There's Lula & Sadie's, a multi-generational family endeavor focused on seasonal Southern staples with a modern twist (think: eggnog-pecan French toast); couples-owned businesses such as Afters, specializing in cake and dessert flights; and women-owned businesses such as Ex-Voto Cocina Nixtamal, which uses heirloom corn to make masa and tortillas for its tacos and tamales.

Niche businesses were also a focus for Blue Dogwood Public Market in Chapel Hill, the Triangle's first food hall which opened in mid-June. Food halls are a way for small businesses to get started with less investment, and they can test new concepts with less risk. At Blue Dogwood, you'll find gluten-free baked goods at Pizzelle Bakery, peanut-free chocolates at Chocolatay Confections, vegan tacos and wraps at Vegan Flava, and plant-based tamales and arepas at Soul Cocina.

Blue Dogwood lives up to the "Public Market" part of its moniker, too. In addition to picking up a sandwich from whole-animal butcher Left Bank Butchery, you can also buy fresh sausages, steaks, and charcuterie to take home, along with cheeses from Chapel Hill Creamery and bread from Pittsboro's Chicken Bridge Bakery. Blue Dogwood will soon add a produce vendor, making it one of the few places to buy fresh produce in downtown Chapel Hill.

But before you head home with your bounty, if you feel like lingering—and you can, because there are no table vultures hovering with a reservation—head over to Blue Dogwood's bar and order an afternoon brew. It's the easiest decision you'll have to make all day.


EDITOR'S PICKS: THREE FALL FOOD EVENTS

By Layla Khoury-Hanold

Sip+Savor Break out your stretchy pants. Sample dishes from thirty top Triangle restaurants, each paired with celebrated international wines. Spring for VIP tickets to taste exclusive bites and rare beer and wines. A portion of proceeds benefits the 2019 Inter-Faith Food Shuttle and Band Together partnership. Oct. 14, 4-7 p.m., Durham Performing Arts Center, Durham, www.sipandsavornc.com

TerraVita Food & Drink Festival Now in its ninth year, food and sustainability festival TerraVita returns with its signature Fall Fête tasting event, featuring more than sixty N.C. chefs, food artisans, and beverage producers, as well as new events such as an Edna Lewis tribute dinner and a book-signing with Top Chef-alum Carla Hall. Oct. 17-20, various times and venues around Chapel Hill & Carrboro, www.terravitafest.com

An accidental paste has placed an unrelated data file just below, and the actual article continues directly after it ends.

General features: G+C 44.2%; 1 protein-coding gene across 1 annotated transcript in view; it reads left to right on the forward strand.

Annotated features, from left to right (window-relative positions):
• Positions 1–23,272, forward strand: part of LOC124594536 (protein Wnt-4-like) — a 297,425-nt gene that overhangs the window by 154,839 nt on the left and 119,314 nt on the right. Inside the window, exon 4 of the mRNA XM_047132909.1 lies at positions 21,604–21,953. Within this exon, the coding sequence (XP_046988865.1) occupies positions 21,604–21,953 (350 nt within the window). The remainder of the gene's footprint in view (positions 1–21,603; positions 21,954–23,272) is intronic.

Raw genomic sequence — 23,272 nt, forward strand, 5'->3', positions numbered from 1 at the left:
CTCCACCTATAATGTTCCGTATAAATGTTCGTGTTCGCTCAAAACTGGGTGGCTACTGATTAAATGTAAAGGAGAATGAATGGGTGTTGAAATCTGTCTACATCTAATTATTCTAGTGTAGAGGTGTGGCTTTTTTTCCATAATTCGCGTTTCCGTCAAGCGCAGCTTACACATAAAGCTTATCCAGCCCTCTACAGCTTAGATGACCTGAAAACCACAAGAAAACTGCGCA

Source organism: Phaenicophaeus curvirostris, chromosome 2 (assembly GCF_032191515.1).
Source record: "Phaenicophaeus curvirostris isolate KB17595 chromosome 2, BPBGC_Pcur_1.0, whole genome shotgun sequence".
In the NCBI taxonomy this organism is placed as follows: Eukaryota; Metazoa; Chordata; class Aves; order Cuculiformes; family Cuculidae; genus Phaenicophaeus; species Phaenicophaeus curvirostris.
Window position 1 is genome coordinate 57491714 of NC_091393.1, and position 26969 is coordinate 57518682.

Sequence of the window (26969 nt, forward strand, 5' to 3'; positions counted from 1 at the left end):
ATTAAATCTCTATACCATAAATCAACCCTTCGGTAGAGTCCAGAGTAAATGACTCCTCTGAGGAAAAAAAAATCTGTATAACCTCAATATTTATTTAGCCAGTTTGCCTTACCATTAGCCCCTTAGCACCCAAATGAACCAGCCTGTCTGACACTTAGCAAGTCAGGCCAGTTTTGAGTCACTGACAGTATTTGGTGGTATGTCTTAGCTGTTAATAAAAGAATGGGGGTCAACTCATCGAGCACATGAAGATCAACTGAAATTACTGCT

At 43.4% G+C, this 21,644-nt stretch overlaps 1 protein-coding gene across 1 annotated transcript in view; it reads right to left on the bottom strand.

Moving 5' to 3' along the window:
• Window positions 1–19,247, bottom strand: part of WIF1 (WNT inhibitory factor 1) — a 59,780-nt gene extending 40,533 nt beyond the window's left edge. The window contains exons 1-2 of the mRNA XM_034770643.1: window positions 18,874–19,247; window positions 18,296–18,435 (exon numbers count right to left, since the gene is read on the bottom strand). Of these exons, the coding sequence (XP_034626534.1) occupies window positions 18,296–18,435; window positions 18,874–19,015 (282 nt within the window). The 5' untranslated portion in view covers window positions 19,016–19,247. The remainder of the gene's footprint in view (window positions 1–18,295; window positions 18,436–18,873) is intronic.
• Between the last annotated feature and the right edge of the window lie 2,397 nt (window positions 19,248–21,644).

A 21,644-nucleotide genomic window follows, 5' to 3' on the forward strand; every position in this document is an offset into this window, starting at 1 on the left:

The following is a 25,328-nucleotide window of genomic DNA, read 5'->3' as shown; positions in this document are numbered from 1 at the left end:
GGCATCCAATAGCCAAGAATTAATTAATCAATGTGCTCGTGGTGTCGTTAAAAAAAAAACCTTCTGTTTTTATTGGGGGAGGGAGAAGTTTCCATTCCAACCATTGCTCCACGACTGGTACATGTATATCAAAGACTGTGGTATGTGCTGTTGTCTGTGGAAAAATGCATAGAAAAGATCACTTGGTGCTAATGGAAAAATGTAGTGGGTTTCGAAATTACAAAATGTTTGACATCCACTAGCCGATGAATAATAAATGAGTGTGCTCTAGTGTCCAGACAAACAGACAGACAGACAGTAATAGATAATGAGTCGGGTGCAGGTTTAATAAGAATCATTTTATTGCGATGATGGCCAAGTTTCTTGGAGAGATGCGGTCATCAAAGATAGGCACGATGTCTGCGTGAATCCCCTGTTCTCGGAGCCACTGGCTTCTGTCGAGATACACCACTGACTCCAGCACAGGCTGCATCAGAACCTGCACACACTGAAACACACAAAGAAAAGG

Salt & Smoke Festival ACME chef-owner Kevin Callaghan knows how to throw a party. Whole heritage hog barbecue, heaping plates of Southern sides, raw oysters, local brews and booze, plus live music add up to the most fun you'll ever have on a farm. Nov. 3, 3-8 p.m., Rock Quarry Farm, Chapel Hill, www.saltandsmokefest.com


EDITOR'S PICKS: THREE FALL BAR OPENINGS

By Layla Khoury-Hanold

Vita Vite Midtown North Hills just got a little cooler; Vita Vite's stunning second location opened September 9. Equal parts wine bar and art gallery, it could easily land in the pages of Elle Decor. Admire local art and take in the cozy-meets-glam space from a perch at the upstairs bar while sipping on a glass of La Casaccia Grignolino, one of owner Lindsay Rice's favorite light reds. 200 Park at North Hills Street, Suite 130, Raleigh, www.vitaviteraleigh.com

Heirloom Brewshop North Carolina natives and husband-wife team Chuan Tsay and Anna Phommavong will open their coffee shop, tea house, and sake bar in The Dillon in Raleigh's Warehouse District in late September. The pair will also offer a food menu reflecting their shared Laotian, Taiwanese, and Japanese cultures. 219 South West Street, Raleigh, www.heirloombrewshop.com

Kingfisher Husband-wife team Sean Umstead and Michelle Vanderwalker have been preserving produce all summer for their downtown Durham bar's menu of fruit- and veggie-driven craft cocktails. It's slated to open in December, but we can't think of a better way to chase away winter doldrums than with an N.C.-grown strawberry daiquiri. Catch Kingfisher at pop-ups at The Roof at The Durham on 9/12 and at Crawford and Son on 9/18. 321 East Chapel Hill Street, Durham, www.kingfisherdurham.com

laylakh@indyweek.com